It’s an age-old sports conundrum with no definitive answer:
If your team gets eliminated in the postseason, do you become vindictive toward the vanquishers, hoping for them to experience a similar fate and share your pain as soon as possible? Or do you throw some tepid and temporary support their way, under the belief that their continued success and ascension among the league’s elite casts your team’s vanquishing in a more palatable light?
That’s the very question Utah Jazz fans are wrestling with, especially in the aftermath of the Denver Nuggets rallying from a second 3-1 series deficit, vanquishing the vaunted LA Clippers, and advancing to the Western Conference finals.
Perhaps, though, a reframing of the question into less personal and more analytical terms is in order: Does the Nuggets' present run make the Jazz’s first-round ouster more acceptable, and, extrapolating one step further, perhaps indicate Utah is closer to legitimate contention than previously thought?
It’s a valid consideration.
Though, again, one with no definitive answer.
After all, the Jazz held a 3-1 lead over the Nuggets and a 15-point advantage in the second half of Game 5, they were a Mike Conley 3-pointer at the buzzer of Game 7 away from salvaging the surrendered advantage. And they did it all without their second-best offensive player, as Bojan Bogdanovic missed the entire seven games due to wrist surgery.
Is it reasonable to surmise the Jazz beat the Nuggets if Bogey is available? Perhaps. Then again, they did win more games against Denver this season without Bogdanovic than with him.
Still, presuming the Jazz beat the Nuggets, is it reasonable to assume they could also have eliminated the Clippers?
Again, it might have been possible.
After all, Denver just proved that Los Angeles was not without its exploitable weaknesses. Could Utah have exploited them in the same fashion, though?
On the one hand, the Jazz had their own modicum of success against LA this season — winning two out of three regular-season matchups. Further, given the success that Denver’s Jamal Murray had going against a Clippers team loaded with perimeter-defense talent, presumably Donovan Mitchell could have kept his own productive hot streak going.
Meanwhile, with the Clippers employing the traditional paint-bound Ivica Zubac and the rim-running Montrezl Harrell as their two primary bigs, Rudy Gobert would theoretically have had more of a defensive impact, given his increased ability to patrol the lane, rather than chase another 5-out center around the 3-point line.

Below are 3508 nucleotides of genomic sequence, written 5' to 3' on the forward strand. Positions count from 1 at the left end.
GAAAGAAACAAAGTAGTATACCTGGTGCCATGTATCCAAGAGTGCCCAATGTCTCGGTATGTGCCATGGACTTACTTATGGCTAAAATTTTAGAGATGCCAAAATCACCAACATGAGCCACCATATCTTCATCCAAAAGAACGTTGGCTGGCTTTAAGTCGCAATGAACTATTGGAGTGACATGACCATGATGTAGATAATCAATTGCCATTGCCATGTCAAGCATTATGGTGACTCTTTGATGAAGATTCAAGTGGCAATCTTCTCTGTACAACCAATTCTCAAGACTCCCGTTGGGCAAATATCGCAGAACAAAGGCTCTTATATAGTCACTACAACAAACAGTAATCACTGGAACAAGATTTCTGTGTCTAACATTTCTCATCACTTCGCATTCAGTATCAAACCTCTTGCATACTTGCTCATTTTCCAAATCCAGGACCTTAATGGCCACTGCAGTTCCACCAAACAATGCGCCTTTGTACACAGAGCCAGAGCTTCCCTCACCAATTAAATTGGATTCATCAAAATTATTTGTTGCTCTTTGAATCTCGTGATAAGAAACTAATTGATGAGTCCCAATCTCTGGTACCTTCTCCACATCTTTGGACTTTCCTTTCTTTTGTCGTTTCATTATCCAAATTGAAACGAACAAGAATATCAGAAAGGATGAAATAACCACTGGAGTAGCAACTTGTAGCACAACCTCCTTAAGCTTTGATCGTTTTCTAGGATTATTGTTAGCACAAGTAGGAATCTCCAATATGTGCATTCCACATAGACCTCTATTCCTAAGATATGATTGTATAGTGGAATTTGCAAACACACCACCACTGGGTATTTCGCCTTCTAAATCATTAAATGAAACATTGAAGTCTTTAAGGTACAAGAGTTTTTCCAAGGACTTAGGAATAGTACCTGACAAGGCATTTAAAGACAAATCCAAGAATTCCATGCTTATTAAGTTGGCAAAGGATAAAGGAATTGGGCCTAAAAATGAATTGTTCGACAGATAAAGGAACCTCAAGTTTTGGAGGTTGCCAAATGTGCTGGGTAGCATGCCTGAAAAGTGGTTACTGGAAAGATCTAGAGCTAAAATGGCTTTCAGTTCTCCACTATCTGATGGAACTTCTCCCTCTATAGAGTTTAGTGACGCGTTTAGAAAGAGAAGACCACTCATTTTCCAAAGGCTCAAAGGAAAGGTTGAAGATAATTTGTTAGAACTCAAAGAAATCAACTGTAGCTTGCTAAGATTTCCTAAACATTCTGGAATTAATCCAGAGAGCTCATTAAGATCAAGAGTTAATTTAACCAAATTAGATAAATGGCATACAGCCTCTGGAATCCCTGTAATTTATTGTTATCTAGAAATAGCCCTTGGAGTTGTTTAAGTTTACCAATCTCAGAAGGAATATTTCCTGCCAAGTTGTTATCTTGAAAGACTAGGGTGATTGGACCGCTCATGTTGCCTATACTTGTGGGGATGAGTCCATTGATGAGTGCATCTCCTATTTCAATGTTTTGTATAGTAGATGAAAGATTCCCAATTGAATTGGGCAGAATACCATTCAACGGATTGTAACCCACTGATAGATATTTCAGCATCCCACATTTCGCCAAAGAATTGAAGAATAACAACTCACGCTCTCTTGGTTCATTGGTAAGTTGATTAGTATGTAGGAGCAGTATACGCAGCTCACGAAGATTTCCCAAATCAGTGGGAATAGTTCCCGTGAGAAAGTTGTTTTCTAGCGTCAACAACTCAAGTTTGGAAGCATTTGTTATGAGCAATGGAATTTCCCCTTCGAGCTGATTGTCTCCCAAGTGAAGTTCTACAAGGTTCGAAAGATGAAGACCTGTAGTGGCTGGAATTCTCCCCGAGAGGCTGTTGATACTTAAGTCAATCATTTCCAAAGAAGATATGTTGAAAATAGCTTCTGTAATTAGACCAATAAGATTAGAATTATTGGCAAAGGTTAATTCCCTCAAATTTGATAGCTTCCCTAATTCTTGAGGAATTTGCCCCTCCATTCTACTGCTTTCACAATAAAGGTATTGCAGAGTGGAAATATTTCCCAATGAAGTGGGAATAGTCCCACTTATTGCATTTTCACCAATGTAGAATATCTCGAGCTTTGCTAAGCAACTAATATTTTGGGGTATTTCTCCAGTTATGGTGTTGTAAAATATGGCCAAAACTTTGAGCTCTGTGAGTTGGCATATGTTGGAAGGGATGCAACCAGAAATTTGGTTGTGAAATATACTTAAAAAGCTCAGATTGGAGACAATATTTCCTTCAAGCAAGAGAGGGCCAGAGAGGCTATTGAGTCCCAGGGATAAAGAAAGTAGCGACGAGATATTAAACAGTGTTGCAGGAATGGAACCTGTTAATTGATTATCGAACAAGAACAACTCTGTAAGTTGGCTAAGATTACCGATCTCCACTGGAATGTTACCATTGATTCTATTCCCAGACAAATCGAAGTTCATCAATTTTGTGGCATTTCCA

All of which sounds good in theory — except that the Nuggets needed every bit of offensive production they got from Nikola Jokic in exploiting the defensive deficiencies of Zubac and Harrell just to rally from 3-1 down and to win in seven. It goes without saying that Gobert could not have mimicked Jokic’s offensive output; could Conley and Jordan Clarkson have provided enough supporting production?
Meanwhile, Denver’s perimeter defense improved with Gary Harris' return from injury. Given how frequently Utah’s defenders were torched by the Nuggets, would Kawhi Leonard and Paul George have been more prolific against Utah than they proved to be vs. Denver? Or would Joe Ingles and Royce O’Neale have fared better against the bigger wings they’d have been facing?
Let’s presume once more that the Jazz could have replicated Denver’s performance against Los Angeles … and advanced to face the other Los Angeles. Would that mark the end of the Cinderella run?
Certainly, it’s no stretch to say that the Lakers would have been an exceedingly difficult matchup for Utah. Los Angeles' length and sized proved problematic for the Jazz in both regular-season games and the one restart seeding matchup they faced off in — all of which were won by the Lakers.
Anthony Davis was a matchup nightmare, and Utah similarly could do little to slow LeBron James (not that many can). Further, one of the Jazz’s biggest strengths — 3-point shooting — might have been negated by a Lakers defense that held opponents to the seventh-lowest conversion rate beyond the arc during the season.
Any way you look, it would have been tough sledding.
Which brings us back to the same conundrum: Are the Jazz closer to contending than we thought? Maybe it comes down to how you define “competing.”
Certainly, a trip to the Western Conference finals is a more satisfying conclusion to the season than a first-round elimination. But if “contending” represents truly, actually having a shot at winning an NBA championship, it’s difficult to argue that this team is especially close at the moment.
Maybe, at full strength, they’d have beaten the Nuggets. And possibly they could have held their own against the Clippers. Probably they’d get worked against the Lakers. And none of this even begins to address the fact that they tanked their way from fourth place to sixth in the Western Conference just to avoid the Rockets.
That’s not a terribly compelling résumé for being legit contenders. Also, let’s not forget that this roster has certifiable deficiencies in terms of perimeter defense, a consistent backup for Gobert and a dearth of depth — factors that played a significant role late against Denver.
So yeah, this team has some sizable problems right now. Then again, given what we’ve seen in this postseason at large, what team doesn’t, at the moment?
Back to square one we go.